When we entered the house we knew we were taking many risks - but also many joys.

By then my husband had obtained false identity cards, coupons etc. and I carried an official document saying that my husband was working in Germany. The consequence OF this was that I was the only one of us who could deal with anything in our daily life. My husband lived a concealed life, did secret jobs, was most of the time inside the house and never showed himself in public.

The day after our arrival the first things to be done were the official arrangements at several municipal offices for my change of domicile. All the official papers had to be altered and for that I took my old bicycle and started a long exhausting trip from, one office to the other.

It was a cold rainy day and everywhere I came I had to stand waiting in long rows op people - waiting and waiting for my turn. I was then five months pregnant and could hardly bear to stand any longer. Moreover I carried with me the same bag I had the day before in the train, still containing exactly the same valuables, cash etc. representing all our means of living. The bag for this reason was cumbersome, especially when cycling in the rain and cold.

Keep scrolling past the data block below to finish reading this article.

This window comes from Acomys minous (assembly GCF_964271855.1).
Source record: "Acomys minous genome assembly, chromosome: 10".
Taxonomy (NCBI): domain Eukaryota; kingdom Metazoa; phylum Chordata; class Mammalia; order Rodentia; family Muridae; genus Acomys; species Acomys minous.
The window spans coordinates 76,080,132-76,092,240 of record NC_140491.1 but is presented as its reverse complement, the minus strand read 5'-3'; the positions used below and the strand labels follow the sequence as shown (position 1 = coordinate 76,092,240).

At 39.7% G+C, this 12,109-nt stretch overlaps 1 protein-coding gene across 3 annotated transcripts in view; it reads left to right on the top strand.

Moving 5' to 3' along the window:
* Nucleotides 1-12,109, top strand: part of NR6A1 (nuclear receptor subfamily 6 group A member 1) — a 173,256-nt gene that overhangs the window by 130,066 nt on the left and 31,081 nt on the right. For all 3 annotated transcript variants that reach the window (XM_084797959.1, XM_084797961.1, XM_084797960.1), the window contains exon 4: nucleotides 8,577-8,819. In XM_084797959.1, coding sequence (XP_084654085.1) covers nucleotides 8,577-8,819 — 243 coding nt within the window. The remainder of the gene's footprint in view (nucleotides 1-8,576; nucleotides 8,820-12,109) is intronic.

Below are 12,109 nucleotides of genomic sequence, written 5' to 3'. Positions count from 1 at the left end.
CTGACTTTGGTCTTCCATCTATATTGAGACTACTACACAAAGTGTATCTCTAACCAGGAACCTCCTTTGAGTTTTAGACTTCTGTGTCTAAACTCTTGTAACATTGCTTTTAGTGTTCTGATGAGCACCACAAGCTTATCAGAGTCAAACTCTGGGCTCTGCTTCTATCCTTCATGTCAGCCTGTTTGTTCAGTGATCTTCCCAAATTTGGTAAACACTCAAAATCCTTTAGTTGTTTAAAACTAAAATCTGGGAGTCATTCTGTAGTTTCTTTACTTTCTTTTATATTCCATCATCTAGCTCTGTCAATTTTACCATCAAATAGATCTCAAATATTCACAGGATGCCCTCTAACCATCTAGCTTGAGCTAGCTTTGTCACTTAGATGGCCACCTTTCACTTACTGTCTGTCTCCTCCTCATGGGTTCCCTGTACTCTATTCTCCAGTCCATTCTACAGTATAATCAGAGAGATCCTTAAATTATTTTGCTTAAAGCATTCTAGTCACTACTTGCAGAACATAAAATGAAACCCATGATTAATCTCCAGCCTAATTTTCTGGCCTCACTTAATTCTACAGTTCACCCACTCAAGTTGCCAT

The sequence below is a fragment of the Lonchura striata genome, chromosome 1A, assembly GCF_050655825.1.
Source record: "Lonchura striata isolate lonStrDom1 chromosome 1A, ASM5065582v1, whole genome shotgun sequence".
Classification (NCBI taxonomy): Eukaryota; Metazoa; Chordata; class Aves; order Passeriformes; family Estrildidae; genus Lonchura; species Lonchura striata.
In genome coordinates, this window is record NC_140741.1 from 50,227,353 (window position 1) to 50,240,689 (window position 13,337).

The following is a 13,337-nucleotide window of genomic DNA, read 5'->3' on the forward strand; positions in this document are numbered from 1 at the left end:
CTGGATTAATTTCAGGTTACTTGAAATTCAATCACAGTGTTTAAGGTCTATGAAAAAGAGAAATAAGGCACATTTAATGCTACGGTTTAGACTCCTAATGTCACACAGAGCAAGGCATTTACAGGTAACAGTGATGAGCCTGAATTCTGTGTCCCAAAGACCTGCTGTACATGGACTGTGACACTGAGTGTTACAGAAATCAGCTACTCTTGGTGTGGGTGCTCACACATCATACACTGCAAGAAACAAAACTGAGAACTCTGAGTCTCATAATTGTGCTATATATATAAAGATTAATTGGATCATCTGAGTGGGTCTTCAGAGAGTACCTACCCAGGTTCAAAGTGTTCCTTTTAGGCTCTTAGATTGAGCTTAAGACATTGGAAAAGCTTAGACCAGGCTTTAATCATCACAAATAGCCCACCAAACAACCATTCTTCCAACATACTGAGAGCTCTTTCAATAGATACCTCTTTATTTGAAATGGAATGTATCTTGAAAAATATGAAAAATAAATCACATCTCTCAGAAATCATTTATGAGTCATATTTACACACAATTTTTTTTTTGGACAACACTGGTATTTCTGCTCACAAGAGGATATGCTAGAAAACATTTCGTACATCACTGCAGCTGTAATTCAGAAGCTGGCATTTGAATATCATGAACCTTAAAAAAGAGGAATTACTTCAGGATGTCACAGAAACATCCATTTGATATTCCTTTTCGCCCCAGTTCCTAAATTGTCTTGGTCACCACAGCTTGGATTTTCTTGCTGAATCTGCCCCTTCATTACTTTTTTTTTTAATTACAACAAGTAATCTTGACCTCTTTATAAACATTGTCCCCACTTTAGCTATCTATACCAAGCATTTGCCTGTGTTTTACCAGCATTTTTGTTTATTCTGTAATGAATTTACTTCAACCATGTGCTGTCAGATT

After having finished the several jobs, I was exhausted and going again to my bicycle I decided to tie the bag on the back carrier. A glimpse of a thought flashed through my mind: “If I were ever to lose this bag, life would be impossible for us”. It was everything we had to live on. But this was only a second and I struggled on home through the drizzling rain.

Coming near our house I passed a grocery shop. I stopped, put my bicycle in front of the shop and bent to take my bag off the carrier.

I looked.......I stared......my bag was not there. I looked again; unbelieving, I felt with my hands, but only the leather straps remained hanging down. My bag, our "life”, I had lost. I felt like screaming, but my throat was dumb and I stood there in emptiness. If the ground under my feet had opened I would rather have disappeared from earthly life than anything else. I looked at passers-by on the street with empty eyes and thoughts. What, what could I do!